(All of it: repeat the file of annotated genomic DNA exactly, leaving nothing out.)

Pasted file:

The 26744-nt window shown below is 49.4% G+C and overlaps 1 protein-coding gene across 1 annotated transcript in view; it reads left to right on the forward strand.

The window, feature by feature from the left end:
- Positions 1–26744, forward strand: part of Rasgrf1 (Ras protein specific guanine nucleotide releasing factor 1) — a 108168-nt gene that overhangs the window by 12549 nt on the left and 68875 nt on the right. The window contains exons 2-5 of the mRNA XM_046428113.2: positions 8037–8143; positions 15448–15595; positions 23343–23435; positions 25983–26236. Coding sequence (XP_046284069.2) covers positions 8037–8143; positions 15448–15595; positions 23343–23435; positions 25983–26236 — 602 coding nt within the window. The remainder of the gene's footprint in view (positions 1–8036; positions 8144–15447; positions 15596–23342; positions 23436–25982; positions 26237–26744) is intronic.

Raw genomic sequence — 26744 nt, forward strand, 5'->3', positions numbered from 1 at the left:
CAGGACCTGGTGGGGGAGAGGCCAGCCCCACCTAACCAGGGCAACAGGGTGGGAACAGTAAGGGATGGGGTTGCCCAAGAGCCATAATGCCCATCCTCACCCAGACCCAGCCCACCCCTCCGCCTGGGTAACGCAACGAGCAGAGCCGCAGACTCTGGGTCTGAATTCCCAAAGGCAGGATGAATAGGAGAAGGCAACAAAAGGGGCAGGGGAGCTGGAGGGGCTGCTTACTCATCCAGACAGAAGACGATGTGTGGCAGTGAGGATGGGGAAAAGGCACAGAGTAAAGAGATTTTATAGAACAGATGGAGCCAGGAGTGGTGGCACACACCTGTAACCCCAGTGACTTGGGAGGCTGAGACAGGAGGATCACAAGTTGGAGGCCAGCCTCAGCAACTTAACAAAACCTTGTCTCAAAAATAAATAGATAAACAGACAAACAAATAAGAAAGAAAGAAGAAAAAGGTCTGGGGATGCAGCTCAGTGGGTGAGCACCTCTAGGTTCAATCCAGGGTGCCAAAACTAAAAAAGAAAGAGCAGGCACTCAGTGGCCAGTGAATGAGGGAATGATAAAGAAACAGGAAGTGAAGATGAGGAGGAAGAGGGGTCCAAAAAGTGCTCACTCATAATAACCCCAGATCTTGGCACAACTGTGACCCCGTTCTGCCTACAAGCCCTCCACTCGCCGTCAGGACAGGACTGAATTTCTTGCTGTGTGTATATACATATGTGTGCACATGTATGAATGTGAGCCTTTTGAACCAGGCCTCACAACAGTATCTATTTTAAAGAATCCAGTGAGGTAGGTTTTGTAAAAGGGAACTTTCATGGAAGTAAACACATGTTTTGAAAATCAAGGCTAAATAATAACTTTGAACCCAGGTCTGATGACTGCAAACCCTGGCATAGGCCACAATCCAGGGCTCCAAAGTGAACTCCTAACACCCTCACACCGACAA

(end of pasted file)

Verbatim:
The 26744-nt window shown below is 49.4% G+C and overlaps 1 protein-coding gene across 1 annotated transcript in view; it reads left to right on the forward strand.

The window, feature by feature from the left end:
- Positions 1–26744, forward strand: part of Rasgrf1 (Ras protein specific guanine nucleotide releasing factor 1) — a 108168-nt gene that overhangs the window by 12549 nt on the left and 68875 nt on the right. The window contains exons 2-5 of the mRNA XM_046428113.2: positions 8037–8143; positions 15448–15595; positions 23343–23435; positions 25983–26236. Coding sequence (XP_046284069.2) covers positions 8037–8143; positions 15448–15595; positions 23343–23435; positions 25983–26236 — 602 coding nt within the window. The remainder of the gene's footprint in view (positions 1–8036; positions 8144–15447; positions 15596–23342; positions 23436–25982; positions 26237–26744) is intronic.

Raw genomic sequence — 26744 nt, forward strand, 5'->3', positions numbered from 1 at the left:
CAGGACCTGGTGGGGGAGAGGCCAGCCCCACCTAACCAGGGCAACAGGGTGGGAACAGTAAGGGATGGGGTTGCCCAAGAGCCATAATGCCCATCCTCACCCAGACCCAGCCCACCCCTCCGCCTGGGTAACGCAACGAGCAGAGCCGCAGACTCTGGGTCTGAATTCCCAAAGGCAGGATGAATAGGAGAAGGCAACAAAAGGGGCAGGGGAGCTGGAGGGGCTGCTTACTCATCCAGACAGAAGACGATGTGTGGCAGTGAGGATGGGGAAAAGGCACAGAGTAAAGAGATTTTATAGAACAGATGGAGCCAGGAGTGGTGGCACACACCTGTAACCCCAGTGACTTGGGAGGCTGAGACAGGAGGATCACAAGTTGGAGGCCAGCCTCAGCAACTTAACAAAACCTTGTCTCAAAAATAAATAGATAAACAGACAAACAAATAAGAAAGAAAGAAGAAAAAGGTCTGGGGATGCAGCTCAGTGGGTGAGCACCTCTAGGTTCAATCCAGGGTGCCAAAACTAAAAAAGAAAGAGCAGGCACTCAGTGGCCAGTGAATGAGGGAATGATAAAGAAACAGGAAGTGAAGATGAGGAGGAAGAGGGGTCCAAAAAGTGCTCACTCATAATAACCCCAGATCTTGGCACAACTGTGACCCCGTTCTGCCTACAAGCCCTCCACTCGCCGTCAGGACAGGACTGAATTTCTTGCTGTGTGTATATACATATGTGTGCACATGTATGAATGTGAGCCTTTTGAACCAGGCCTCACAACAGTATCTATTTTAAAGAATCCAGTGAGGTAGGTTTTGTAAAAGGGAACTTTCATGGAAGTAAACACATGTTTTGAAAATCAAGGCTAAATAATAACTTTGAACCCAGGTCTGATGACTGCAAACCCTGGCATAGGCCACAATCCAGGGCTCCAAAGTGAACTCCTAACACCCTCACACCGACAA